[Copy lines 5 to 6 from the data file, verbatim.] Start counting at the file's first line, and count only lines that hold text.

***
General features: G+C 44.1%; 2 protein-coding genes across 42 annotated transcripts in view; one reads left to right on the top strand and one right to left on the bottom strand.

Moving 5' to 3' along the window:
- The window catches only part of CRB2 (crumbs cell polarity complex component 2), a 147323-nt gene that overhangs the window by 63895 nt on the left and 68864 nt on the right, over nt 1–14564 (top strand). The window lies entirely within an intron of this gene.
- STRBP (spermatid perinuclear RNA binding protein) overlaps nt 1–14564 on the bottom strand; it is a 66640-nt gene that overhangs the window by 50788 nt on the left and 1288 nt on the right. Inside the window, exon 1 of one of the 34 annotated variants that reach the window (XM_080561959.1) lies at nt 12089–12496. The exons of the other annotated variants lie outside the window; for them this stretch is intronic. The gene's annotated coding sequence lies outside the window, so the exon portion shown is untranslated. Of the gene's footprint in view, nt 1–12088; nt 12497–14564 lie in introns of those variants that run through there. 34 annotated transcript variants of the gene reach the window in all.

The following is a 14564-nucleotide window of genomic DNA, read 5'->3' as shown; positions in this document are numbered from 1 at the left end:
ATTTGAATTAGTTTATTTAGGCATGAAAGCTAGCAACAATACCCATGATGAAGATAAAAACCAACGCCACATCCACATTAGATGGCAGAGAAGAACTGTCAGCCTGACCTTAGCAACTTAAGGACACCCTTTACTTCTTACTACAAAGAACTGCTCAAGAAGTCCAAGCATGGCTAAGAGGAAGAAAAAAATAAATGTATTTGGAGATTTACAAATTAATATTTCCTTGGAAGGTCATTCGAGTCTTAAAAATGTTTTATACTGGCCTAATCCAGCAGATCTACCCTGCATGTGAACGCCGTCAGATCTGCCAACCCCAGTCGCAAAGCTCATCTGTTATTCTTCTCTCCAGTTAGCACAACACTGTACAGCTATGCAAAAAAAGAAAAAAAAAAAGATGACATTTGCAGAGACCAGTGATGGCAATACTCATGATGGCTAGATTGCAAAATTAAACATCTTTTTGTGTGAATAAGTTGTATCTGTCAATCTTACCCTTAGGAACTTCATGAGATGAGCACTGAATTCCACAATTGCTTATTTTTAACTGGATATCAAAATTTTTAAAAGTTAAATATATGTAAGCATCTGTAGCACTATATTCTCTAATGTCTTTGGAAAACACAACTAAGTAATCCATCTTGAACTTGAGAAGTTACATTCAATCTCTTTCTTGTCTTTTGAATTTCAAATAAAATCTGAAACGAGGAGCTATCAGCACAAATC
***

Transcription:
The following is a 14564-nucleotide window of genomic DNA, read 5'->3' as shown; positions in this document are numbered from 1 at the left end:
ATTTGAATTAGTTTATTTAGGCATGAAAGCTAGCAACAATACCCATGATGAAGATAAAAACCAACGCCACATCCACATTAGATGGCAGAGAAGAACTGTCAGCCTGACCTTAGCAACTTAAGGACACCCTTTACTTCTTACTACAAAGAACTGCTCAAGAAGTCCAAGCATGGCTAAGAGGAAGAAAAAAATAAATGTATTTGGAGATTTACAAATTAATATTTCCTTGGAAGGTCATTCGAGTCTTAAAAATGTTTTATACTGGCCTAATCCAGCAGATCTACCCTGCATGTGAACGCCGTCAGATCTGCCAACCCCAGTCGCAAAGCTCATCTGTTATTCTTCTCTCCAGTTAGCACAACACTGTACAGCTATGCAAAAAAAGAAAAAAAAAAAGATGACATTTGCAGAGACCAGTGATGGCAATACTCATGATGGCTAGATTGCAAAATTAAACATCTTTTTGTGTGAATAAGTTGTATCTGTCAATCTTACCCTTAGGAACTTCATGAGATGAGCACTGAATTCCACAATTGCTTATTTTTAACTGGATATCAAAATTTTTAAAAGTTAAATATATGTAAGCATCTGTAGCACTATATTCTCTAATGTCTTTGGAAAACACAACTAAGTAATCCATCTTGAACTTGAGAAGTTACATTCAATCTCTTTCTTGTCTTTTGAATTTCAAATAAAATCTGAAACGAGGAGCTATCAGCACAAATC